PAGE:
As of September 30, 2017, the total bad loans of Indian public sector banks stood at Rs 6,89,806 crore. A bad loan is a loan which hasn’t been repaid for a period of 90 days or more.
Nirav Modi’s fraud, as of today, will add another $2 billion (around Rs 13,000 crore assuming $1=Rs 65) to the overall bad loans of the public sector banks, assuming that the banks are unable to recover any amount. This doesn’t seem to be the case given that the government has moved quickly and attached many assets of Nirav Modi.
Long story short, Nirav Modi’s fraud isn’t going to add much to the overall bad loans of public sector banks. A percentage or two more, isn’t going to change the situation, which is grave, much. Given this, we have been wondering, why has Nirav Modi got Indians so worked up.
Over the last few days, everyone we have interacted with, from Kaali Peeli drivers, to other cab drivers, to guest house attendants, to journalism school students and faculty, to people who edit the different publications that we write for and even the guy who collects trash in the building where we live, have had a thing or two to say about Nirav Modi.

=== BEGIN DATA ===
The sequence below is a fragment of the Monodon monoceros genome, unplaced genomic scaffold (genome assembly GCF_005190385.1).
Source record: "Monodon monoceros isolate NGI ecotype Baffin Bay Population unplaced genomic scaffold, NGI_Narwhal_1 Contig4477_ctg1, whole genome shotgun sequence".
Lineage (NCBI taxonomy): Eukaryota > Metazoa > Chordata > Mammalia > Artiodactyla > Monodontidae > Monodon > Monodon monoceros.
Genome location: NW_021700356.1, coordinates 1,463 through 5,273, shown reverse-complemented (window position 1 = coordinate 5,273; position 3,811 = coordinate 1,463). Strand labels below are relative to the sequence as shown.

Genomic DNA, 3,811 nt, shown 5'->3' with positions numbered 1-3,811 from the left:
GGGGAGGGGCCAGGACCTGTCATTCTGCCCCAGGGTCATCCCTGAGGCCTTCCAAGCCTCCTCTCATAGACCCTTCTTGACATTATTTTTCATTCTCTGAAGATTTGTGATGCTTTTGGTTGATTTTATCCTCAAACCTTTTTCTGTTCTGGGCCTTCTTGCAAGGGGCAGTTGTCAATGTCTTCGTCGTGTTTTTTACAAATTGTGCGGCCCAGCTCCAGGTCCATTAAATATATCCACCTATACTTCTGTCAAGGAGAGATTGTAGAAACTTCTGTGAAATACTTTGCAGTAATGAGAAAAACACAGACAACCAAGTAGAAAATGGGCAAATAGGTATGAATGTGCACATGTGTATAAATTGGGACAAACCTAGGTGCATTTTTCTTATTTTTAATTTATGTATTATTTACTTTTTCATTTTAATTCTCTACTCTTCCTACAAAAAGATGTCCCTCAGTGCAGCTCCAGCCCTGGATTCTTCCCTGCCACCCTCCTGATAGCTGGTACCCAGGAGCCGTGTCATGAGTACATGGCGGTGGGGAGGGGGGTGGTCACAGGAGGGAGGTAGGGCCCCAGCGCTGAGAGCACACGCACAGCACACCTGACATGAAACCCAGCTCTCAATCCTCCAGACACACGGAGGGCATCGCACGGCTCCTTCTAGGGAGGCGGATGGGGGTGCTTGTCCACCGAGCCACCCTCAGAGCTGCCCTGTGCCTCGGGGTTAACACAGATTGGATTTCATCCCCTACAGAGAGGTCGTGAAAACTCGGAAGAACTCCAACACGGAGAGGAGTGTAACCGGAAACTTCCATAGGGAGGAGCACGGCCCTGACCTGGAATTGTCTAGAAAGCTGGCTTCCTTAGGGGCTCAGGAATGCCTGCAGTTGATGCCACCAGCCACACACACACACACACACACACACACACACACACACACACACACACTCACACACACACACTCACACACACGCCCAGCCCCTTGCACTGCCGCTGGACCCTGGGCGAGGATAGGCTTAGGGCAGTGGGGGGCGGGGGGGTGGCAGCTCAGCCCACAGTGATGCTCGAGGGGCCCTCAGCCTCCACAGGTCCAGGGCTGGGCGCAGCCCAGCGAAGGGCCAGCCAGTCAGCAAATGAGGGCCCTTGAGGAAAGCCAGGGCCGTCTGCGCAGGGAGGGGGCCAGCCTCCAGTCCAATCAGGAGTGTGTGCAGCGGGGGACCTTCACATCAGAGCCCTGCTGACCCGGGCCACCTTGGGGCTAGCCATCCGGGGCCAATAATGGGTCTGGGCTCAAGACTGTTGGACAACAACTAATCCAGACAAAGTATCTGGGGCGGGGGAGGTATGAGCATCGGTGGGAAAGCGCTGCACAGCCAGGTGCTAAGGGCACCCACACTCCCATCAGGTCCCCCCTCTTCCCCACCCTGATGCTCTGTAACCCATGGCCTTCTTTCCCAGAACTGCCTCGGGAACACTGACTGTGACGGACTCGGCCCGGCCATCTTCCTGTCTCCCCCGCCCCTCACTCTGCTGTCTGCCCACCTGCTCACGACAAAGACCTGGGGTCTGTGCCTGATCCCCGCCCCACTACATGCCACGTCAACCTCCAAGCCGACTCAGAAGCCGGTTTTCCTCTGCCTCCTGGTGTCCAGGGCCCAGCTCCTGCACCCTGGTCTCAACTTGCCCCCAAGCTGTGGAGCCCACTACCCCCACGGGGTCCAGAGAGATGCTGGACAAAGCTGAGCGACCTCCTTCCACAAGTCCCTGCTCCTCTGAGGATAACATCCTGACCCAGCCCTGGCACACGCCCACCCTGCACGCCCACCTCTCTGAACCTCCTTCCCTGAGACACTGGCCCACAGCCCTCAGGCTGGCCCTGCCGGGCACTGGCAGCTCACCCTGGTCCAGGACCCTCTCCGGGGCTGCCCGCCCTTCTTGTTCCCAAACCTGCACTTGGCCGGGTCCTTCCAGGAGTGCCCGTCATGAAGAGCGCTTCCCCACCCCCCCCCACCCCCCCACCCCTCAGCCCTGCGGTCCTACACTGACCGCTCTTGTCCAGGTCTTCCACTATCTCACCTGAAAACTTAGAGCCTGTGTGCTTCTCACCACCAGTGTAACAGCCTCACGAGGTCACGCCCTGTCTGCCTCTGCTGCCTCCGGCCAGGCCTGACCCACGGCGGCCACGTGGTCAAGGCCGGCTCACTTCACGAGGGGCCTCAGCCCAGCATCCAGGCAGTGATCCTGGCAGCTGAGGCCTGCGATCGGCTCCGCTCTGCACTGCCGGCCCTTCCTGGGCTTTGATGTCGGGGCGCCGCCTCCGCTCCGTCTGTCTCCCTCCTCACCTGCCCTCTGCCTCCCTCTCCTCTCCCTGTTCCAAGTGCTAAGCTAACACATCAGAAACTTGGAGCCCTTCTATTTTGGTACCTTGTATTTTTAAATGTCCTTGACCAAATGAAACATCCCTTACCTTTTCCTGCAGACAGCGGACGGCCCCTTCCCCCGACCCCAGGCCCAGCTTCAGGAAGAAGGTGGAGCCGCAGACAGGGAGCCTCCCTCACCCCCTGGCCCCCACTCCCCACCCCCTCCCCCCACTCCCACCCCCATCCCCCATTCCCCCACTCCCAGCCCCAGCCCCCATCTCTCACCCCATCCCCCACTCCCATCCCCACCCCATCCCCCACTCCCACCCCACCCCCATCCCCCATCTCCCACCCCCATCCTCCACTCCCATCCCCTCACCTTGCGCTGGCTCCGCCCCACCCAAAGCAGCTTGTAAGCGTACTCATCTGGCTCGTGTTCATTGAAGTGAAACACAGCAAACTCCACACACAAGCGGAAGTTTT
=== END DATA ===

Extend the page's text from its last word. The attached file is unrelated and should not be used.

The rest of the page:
But Nirav Modi’s fraud of around Rs 13,000 crore is small change when compared to the bad loans of public sector banks of Rs 6,89,806 crore. Why haven’t we seen anyone talk about the overall bad loans of public sector banks, up until now? The defaults on corporate loans make up for around 69% of overall bad loans of public sector banks. Why hasn’t this disturbed people enough, up until now?
Or to put it simply, why have people now started talking about the fact that when they default an EMI on a retail loan, the bank comes after them with great speed and purpose, whereas businessmen like Nirav Modi are allowed to commit a huge fraud, and leave the country comfortably.